The Glenna Stone design team (from left) Marketing Coordinator Nicole Fuscia, Principal Glenna Stone, Interior Designer Kate Stauffer , Interior Designer Andrea Kudzmas and Business Manager Abigail Gabriel. (Photo courtesy of Nicole Fuscia)

by Brendan Sample

Though she recently celebrated the opening of a new location for her business on May 16, Glenna Stone is no stranger to Chestnut Hill.

A Hill resident for nine years before moving to Wyndmoor, Stone had been operating her self-named interior-design store on West Highland Avenue for approximately two-and-a-half years before deciding to expand her business to a larger location at 8219 Germantown Ave. After taking about three months to transfer everything and holding an open house on the 16th, Stone is looking forward to further growing her business in a neighborhood with which she is quite familiar.

“The space on Highland was one that we had just outgrown,” Stone said. “We were growing and expanding already, and we wanted a space for more employees, a showroom and a conference room space for clients to come into.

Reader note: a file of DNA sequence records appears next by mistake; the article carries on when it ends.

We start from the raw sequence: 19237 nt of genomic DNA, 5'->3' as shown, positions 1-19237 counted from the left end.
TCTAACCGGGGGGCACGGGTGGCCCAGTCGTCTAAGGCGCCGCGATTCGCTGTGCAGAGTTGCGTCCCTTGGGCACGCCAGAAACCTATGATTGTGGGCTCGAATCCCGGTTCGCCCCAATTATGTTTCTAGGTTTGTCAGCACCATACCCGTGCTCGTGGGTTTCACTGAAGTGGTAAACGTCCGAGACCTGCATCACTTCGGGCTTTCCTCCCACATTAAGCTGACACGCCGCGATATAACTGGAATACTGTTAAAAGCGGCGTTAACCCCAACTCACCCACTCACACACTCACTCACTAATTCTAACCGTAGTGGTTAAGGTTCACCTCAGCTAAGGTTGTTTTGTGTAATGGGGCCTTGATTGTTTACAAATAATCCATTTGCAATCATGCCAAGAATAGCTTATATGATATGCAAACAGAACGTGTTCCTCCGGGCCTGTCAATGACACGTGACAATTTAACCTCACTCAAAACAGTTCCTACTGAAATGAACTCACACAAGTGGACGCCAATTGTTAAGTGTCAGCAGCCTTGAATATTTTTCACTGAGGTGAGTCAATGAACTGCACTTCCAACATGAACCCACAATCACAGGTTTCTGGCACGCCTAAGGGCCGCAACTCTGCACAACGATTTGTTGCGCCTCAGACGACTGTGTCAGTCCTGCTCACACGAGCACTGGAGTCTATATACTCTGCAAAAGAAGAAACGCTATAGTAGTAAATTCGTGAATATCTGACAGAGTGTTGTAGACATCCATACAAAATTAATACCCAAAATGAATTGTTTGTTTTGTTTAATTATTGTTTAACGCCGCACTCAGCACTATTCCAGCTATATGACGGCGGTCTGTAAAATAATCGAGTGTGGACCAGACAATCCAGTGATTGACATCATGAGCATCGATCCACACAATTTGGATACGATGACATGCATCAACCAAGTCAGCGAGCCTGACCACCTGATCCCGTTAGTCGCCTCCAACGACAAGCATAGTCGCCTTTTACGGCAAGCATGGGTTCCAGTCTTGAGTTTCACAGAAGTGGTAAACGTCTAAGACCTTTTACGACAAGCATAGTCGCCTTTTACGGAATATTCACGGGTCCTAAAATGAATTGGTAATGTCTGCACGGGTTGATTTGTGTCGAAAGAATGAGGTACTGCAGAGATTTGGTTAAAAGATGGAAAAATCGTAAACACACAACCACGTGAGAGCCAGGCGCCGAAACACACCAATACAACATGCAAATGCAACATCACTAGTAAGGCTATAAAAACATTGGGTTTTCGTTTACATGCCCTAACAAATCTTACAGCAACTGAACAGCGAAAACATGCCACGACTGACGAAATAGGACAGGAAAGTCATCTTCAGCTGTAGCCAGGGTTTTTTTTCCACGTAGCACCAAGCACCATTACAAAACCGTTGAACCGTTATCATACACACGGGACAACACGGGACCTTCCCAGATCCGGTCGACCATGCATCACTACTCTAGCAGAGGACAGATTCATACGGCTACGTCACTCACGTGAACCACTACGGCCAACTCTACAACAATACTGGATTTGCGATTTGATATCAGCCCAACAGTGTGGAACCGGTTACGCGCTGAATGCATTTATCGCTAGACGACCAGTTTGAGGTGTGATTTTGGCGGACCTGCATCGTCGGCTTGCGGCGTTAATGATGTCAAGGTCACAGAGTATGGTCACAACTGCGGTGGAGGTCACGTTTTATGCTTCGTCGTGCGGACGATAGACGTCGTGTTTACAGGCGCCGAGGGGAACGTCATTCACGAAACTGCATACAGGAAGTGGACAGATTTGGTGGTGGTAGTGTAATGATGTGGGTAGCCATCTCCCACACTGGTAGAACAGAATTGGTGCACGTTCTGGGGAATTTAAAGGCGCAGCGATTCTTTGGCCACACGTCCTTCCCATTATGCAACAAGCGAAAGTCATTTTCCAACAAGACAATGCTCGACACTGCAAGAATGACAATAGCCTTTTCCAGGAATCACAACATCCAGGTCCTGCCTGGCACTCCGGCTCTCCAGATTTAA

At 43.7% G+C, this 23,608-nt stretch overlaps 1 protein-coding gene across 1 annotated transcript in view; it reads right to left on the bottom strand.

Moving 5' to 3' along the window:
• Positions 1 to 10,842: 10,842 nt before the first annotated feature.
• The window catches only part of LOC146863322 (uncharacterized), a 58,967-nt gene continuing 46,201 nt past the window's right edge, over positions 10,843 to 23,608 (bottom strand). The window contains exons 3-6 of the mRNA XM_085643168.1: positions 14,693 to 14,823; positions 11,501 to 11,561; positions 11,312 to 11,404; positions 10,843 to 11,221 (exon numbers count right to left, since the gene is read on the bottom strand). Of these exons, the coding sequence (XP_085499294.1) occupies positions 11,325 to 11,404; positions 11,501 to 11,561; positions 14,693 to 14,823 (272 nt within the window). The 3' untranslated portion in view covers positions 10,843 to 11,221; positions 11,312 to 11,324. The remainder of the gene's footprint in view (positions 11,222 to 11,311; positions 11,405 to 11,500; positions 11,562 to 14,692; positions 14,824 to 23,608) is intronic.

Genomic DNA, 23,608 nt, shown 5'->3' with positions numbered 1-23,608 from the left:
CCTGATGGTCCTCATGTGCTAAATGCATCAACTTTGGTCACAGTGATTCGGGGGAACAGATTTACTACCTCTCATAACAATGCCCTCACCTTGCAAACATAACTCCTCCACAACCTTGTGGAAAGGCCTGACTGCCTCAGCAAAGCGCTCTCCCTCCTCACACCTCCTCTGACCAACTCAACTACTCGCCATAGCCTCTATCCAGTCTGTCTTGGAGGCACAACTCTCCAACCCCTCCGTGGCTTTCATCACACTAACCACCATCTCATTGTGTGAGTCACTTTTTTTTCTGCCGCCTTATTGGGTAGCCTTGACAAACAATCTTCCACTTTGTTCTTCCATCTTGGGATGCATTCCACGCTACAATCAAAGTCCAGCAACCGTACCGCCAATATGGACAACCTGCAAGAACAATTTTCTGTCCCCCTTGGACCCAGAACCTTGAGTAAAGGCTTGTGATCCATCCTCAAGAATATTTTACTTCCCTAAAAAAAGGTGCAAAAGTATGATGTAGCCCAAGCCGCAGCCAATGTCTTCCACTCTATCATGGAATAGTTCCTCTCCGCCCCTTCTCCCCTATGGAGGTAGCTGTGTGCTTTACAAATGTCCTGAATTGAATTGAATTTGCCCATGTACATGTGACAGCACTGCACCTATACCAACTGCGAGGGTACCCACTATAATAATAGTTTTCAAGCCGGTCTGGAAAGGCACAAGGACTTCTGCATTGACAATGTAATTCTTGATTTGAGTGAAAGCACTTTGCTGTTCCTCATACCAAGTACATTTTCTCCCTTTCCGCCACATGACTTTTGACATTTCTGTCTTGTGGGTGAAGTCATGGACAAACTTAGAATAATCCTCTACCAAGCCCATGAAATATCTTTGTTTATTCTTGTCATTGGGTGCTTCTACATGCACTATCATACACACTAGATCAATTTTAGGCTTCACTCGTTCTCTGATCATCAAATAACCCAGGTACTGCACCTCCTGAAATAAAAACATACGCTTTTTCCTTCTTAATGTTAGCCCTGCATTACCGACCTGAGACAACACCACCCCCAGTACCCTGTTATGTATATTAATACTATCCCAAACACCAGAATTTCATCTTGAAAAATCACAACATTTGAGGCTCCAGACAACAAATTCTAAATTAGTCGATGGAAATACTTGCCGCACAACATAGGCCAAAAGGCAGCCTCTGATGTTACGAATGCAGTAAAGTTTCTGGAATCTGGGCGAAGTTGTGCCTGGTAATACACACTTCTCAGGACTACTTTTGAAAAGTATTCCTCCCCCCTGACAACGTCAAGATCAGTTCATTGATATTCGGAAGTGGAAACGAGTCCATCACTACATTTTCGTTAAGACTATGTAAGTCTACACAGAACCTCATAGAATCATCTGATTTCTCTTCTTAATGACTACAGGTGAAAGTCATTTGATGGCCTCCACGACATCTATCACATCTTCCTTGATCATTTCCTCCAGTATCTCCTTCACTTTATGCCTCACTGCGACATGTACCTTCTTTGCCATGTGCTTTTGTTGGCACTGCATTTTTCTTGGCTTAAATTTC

“I was living in Chestnut Hill when we first opened up on Highland. I’ve always loved the town and community, and this just seemed like a perfect fit to do business here as well.”

Though the location is officially open for business, it is not a regular store where anyone can just walk in. It is an appointment-only showroom available to both current and prospective clients run by Stone and her team: Nicole Fuscia, Kate Stauffer, Andrea Kudzmas and Abigail Gabriel.

With everything now finalized at the Germantown Avenue location, Stone is anticipating being able to help clients in new and interesting ways.

“The thing that excites me most is just how we’ve managed to transform that space into what it is now,” Stone explained. “One thing in particular is that the new conference room allows us to project designs onto a large TV, which should be helpful for clients.”

One part of the moving process that proved to be somewhat difficult for Stone was having to get the proper permits, as the building is a historic property listed by the Philadelphia Historic Commission. Though it was tedious at times, the work proved to be worth it, as the historical nature of the building was one of the elements that most appealed to her. It is also the site where the Chestnut Hill Conservancy was founded as the Chestnut Hill Historical Society in 1967, giving her an even stronger connection to the area.

“This neighborhood definitely has a wonderful community feel,” Stone said. “I run into people I know all the time when I’m walking up and down the Avenue. There’s also a good-sized client base, which is just another reason to stay and expand.”

For more information, visit Brendan Sample can be reached at or 215-248-8819.